Second thoughts

Amis yes and no
By JAMES PARKER  |  June 3, 2008

MORE SALIENTLY: Pontificating, Amis has little time to view events as a simple spectator.

The Second Plane: September 11: Terror and Boredom | By Martin Amis | Knopf | 224 pages | $24
Naughty, naughty 9/11. Not only did you briefly prostrate Western civilization, you gave Martin Amis permission to go all world-historical on our asses. “If September 11 had to happen,” he admits huskily in the “Author’s Note” to The Second Plane, “then I am not at all sorry that it happened in my lifetime.” I should think not. It might be argued that the clash with radical Islam has provided Amis the writer with the very last thing he needed — license, that is, to crank his prose up to levels of nearly interstellar pomposity. But to Amis the author, the man of letters, it has been — if you’ll pardon the phrase — a godsend. Bumped out of the two-book rut of his previous obsession (Stalinism, which he grappled with in Koba the Dread and then House of Meetings), he has plunged head-first into the biggest issue of the day, more engagé than ever: nearly every one of the reviews, profiles, think pieces, and short stories collected here produced, upon its original appearance, a little media surge of assent or vituperation. He hasn’t had this much press since he fell out with Julian Barnes.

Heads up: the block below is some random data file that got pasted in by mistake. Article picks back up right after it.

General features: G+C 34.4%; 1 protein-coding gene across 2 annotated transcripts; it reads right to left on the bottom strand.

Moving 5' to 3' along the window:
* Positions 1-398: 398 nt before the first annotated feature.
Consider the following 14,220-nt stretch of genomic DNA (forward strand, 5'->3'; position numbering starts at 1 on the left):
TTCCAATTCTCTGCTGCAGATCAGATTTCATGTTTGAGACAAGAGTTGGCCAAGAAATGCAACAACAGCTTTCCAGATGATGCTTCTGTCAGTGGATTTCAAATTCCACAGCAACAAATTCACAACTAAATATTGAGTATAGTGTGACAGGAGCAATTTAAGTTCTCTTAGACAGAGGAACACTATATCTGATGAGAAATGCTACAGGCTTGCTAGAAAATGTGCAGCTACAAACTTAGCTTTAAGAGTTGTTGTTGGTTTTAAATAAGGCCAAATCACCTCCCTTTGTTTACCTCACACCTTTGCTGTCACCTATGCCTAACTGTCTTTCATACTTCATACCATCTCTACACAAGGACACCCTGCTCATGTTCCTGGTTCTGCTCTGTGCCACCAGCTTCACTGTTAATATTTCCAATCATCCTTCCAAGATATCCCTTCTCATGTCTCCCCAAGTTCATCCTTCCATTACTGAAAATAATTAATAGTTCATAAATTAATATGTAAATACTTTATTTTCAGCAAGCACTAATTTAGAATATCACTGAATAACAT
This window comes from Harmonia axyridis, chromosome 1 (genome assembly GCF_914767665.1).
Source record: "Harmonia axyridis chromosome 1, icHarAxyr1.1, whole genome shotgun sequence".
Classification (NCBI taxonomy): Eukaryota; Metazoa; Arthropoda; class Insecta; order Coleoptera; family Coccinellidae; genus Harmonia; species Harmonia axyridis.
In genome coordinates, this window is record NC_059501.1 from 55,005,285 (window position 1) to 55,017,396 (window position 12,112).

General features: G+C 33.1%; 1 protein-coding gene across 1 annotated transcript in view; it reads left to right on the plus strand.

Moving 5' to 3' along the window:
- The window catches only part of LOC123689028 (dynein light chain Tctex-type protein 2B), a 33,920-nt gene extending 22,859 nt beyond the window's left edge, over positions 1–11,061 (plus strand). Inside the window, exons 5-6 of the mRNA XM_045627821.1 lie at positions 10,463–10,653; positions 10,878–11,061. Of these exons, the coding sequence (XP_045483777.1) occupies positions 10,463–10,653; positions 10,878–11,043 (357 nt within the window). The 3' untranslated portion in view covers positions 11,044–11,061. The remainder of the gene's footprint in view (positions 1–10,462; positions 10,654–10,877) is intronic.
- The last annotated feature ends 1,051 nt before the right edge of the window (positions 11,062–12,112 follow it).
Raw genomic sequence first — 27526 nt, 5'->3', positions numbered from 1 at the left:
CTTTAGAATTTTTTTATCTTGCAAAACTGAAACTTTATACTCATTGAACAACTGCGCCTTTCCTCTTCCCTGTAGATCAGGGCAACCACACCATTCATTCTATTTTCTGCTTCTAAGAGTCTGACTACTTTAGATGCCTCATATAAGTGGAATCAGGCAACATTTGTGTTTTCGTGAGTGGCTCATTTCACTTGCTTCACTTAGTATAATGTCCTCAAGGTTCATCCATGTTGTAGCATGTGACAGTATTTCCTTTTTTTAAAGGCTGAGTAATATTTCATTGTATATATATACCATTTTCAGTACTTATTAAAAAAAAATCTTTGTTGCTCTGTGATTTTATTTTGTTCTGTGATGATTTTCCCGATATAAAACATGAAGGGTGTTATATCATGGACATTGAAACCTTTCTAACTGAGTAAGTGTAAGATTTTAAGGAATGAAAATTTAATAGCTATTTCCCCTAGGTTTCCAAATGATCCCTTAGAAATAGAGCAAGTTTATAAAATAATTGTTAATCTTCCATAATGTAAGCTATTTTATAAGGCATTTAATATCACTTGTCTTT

The prose in The Second Plane is militantly wordy, expressive of its author’s great disdain for the dumbed-down Western mind. Why write “on the other hand” when you can write “countervailingly”? Or “at the same time” when “co-synchronously” is on tap? The book’s argument might be broadly described as a literary elaboration of the position staked out by his old friend Christopher Hitchens. Religion: bad. “Religious belief is without reason and without dignity, and its record is near-universally dreadful.” Radical Islam: very bad, “insanely Dionysian . . . impossibly poisonous,” an outbreak of “death-estrus.”

The fiction has a wobbly, failed-experiment quality. I am completely unable, for example, to make my mind up about the following sentence, from “The Last Days of Muhammad Atta”: “More saliently, he had not moved his bowels since May.” I should explain that in this story Amis has given Muhammad Atta, lead terrorist of 9/11, a giant case of constipation. To what end? We are not sure. Perhaps to emphasize the terminal non-creativity of the jihadist: he can’t even take a decent shit. “More saliently, he had not moved his bowels since May.” Is that good or terrible? The grotesque conceit (five months of backed-upness!) and the pontifical language strain against one another in a stylistic simulation, I suppose, of long-term ass blockage — but it reads so badly.

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